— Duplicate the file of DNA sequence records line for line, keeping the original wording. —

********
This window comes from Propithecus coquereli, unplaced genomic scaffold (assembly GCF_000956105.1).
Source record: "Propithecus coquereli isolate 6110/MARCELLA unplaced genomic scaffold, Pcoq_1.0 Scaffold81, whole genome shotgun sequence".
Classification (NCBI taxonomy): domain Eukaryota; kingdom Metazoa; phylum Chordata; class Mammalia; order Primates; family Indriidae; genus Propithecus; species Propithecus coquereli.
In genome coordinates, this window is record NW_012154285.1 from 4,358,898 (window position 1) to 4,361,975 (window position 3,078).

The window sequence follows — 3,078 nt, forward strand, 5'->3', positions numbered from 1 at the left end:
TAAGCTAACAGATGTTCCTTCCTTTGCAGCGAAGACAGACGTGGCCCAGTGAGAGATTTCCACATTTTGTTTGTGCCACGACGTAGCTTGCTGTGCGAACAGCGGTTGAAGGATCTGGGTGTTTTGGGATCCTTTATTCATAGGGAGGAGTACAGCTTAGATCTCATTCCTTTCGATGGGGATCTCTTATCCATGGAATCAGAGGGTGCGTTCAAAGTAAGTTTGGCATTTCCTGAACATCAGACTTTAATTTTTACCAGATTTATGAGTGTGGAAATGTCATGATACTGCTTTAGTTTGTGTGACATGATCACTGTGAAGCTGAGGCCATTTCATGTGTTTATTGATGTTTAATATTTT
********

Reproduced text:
This window comes from Propithecus coquereli, unplaced genomic scaffold (assembly GCF_000956105.1).
Source record: "Propithecus coquereli isolate 6110/MARCELLA unplaced genomic scaffold, Pcoq_1.0 Scaffold81, whole genome shotgun sequence".
Classification (NCBI taxonomy): domain Eukaryota; kingdom Metazoa; phylum Chordata; class Mammalia; order Primates; family Indriidae; genus Propithecus; species Propithecus coquereli.
In genome coordinates, this window is record NW_012154285.1 from 4,358,898 (window position 1) to 4,361,975 (window position 3,078).

The window sequence follows — 3,078 nt, forward strand, 5'->3', positions numbered from 1 at the left end:
TAAGCTAACAGATGTTCCTTCCTTTGCAGCGAAGACAGACGTGGCCCAGTGAGAGATTTCCACATTTTGTTTGTGCCACGACGTAGCTTGCTGTGCGAACAGCGGTTGAAGGATCTGGGTGTTTTGGGATCCTTTATTCATAGGGAGGAGTACAGCTTAGATCTCATTCCTTTCGATGGGGATCTCTTATCCATGGAATCAGAGGGTGCGTTCAAAGTAAGTTTGGCATTTCCTGAACATCAGACTTTAATTTTTACCAGATTTATGAGTGTGGAAATGTCATGATACTGCTTTAGTTTGTGTGACATGATCACTGTGAAGCTGAGGCCATTTCATGTGTTTATTGATGTTTAATATTTT